Monday, September 14, 2009

On being "only" a conference delegate

This past weekend, I did something I haven't done for a while - I went to a conference just to learn and to enjoy myself. Normally, given the expectation to share and publish my research findings, I attend academic conferences in my discipline to present my work and to teach. I find academic conferences to be great networking and learning opportunities, to be sure. However, as a professor, I have found it a rare opportunity to attend a conference simply as "a delegate" without having to present or give a keynote speech, or to attend SIG meetings, or Board meetings, or strategic wine and cheeses. ;-)

When I am at a conference to present, my focus and planning is on sharing the results of my research and meeting up with colleagues from across the country (after all, with limited and shrinking travel and grant budgets, it is hard to make a case for just attending a conference for fun). So, when I left my office on Friday, it felt curiously liberating to not have to carry my laptop stuffed with powerpoint slides and a folder full of copied papers to the van.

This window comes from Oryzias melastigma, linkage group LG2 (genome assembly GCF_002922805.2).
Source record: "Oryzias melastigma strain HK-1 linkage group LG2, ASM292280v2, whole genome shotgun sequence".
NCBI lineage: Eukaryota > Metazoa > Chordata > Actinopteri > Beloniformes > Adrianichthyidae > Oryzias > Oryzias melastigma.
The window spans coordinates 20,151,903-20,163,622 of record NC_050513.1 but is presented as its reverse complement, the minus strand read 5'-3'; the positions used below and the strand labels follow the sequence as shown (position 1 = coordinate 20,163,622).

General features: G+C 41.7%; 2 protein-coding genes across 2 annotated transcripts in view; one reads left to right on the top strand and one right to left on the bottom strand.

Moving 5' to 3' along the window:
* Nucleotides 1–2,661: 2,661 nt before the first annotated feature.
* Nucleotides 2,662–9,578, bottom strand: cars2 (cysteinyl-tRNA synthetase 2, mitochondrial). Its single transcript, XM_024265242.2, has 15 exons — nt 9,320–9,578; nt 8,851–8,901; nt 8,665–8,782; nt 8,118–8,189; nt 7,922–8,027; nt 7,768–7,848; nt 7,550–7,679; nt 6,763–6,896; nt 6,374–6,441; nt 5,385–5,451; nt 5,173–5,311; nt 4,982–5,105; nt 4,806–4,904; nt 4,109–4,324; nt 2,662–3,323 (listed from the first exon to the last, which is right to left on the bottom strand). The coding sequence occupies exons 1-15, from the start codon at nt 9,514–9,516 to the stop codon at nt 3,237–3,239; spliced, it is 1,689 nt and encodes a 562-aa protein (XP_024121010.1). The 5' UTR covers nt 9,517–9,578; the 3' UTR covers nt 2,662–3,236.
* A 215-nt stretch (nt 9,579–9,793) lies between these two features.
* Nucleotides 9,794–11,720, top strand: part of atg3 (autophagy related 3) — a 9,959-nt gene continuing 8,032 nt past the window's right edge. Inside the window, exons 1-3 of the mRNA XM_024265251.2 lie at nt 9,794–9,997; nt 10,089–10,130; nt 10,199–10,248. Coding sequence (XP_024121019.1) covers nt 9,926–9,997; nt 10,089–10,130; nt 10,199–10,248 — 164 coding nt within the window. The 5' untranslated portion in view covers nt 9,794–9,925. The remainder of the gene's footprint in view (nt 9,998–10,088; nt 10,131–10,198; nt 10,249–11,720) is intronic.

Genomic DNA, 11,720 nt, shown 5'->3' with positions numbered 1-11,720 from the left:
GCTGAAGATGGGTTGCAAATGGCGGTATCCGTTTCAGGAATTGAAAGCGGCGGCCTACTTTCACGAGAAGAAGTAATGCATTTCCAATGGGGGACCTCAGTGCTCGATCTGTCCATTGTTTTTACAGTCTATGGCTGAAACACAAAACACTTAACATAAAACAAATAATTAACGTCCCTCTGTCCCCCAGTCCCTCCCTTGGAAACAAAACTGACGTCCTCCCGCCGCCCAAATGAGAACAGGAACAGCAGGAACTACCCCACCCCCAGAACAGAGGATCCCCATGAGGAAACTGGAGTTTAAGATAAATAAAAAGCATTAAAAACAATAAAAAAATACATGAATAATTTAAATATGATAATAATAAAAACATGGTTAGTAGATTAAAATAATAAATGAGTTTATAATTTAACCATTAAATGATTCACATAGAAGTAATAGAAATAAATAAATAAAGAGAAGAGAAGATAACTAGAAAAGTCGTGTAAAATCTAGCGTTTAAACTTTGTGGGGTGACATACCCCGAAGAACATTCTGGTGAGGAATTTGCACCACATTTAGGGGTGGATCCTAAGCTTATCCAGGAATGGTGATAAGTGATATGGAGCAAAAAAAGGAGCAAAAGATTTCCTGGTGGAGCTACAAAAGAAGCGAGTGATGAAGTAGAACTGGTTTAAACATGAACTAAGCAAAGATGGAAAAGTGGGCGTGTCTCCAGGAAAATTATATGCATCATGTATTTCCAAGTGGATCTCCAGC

When I picked up my conference program at Banff 2009 Mensa in the Mountains , all I had to do was select the first talk I would attend rather than hunt down my rooms & meeting spaces, make sure the data projector was set up and count how many chairs I was expected to fill (and worry whether I would have enough copies of my paper). Instead, I enjoyed diverse presentations by researchers, journalists and mountain climbers in the majestic Banff Springs Hotel while my husband and children tried to find the king and queen who must live in this castle. I met people from Europe, the United States and from across Canada. I enjoyed being a conference delegate - only a delegate - it was refreshing! I encountered new ideas, and new perspectives, and engaged in interesting conversations, in a rested and open frame of mind. I look forward to blogging about specific talks in subsequent posts.

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